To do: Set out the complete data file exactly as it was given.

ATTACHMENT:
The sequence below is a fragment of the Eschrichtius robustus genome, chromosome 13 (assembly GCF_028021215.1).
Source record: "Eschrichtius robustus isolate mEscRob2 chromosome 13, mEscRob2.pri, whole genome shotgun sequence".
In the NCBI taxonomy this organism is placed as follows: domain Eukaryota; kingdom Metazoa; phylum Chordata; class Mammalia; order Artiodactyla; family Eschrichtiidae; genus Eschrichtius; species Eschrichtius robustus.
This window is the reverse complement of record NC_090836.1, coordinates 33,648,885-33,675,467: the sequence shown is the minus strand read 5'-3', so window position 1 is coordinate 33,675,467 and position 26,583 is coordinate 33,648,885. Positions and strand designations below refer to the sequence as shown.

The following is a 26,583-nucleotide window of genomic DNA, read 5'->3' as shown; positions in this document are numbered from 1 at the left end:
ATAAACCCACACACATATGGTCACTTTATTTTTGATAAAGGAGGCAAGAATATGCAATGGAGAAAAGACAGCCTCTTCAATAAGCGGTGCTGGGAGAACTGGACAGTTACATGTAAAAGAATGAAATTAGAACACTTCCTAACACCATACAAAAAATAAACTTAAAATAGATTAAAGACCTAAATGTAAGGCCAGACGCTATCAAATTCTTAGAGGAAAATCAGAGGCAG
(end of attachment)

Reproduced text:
The sequence below is a fragment of the Eschrichtius robustus genome, chromosome 13 (assembly GCF_028021215.1).
Source record: "Eschrichtius robustus isolate mEscRob2 chromosome 13, mEscRob2.pri, whole genome shotgun sequence".
In the NCBI taxonomy this organism is placed as follows: domain Eukaryota; kingdom Metazoa; phylum Chordata; class Mammalia; order Artiodactyla; family Eschrichtiidae; genus Eschrichtius; species Eschrichtius robustus.
This window is the reverse complement of record NC_090836.1, coordinates 33,648,885-33,675,467: the sequence shown is the minus strand read 5'-3', so window position 1 is coordinate 33,675,467 and position 26,583 is coordinate 33,648,885. Positions and strand designations below refer to the sequence as shown.

The following is a 26,583-nucleotide window of genomic DNA, read 5'->3' as shown; positions in this document are numbered from 1 at the left end:
ATAAACCCACACACATATGGTCACTTTATTTTTGATAAAGGAGGCAAGAATATGCAATGGAGAAAAGACAGCCTCTTCAATAAGCGGTGCTGGGAGAACTGGACAGTTACATGTAAAAGAATGAAATTAGAACACTTCCTAACACCATACAAAAAATAAACTTAAAATAGATTAAAGACCTAAATGTAAGGCCAGACGCTATCAAATTCTTAGAGGAAAATCAGAGGCAG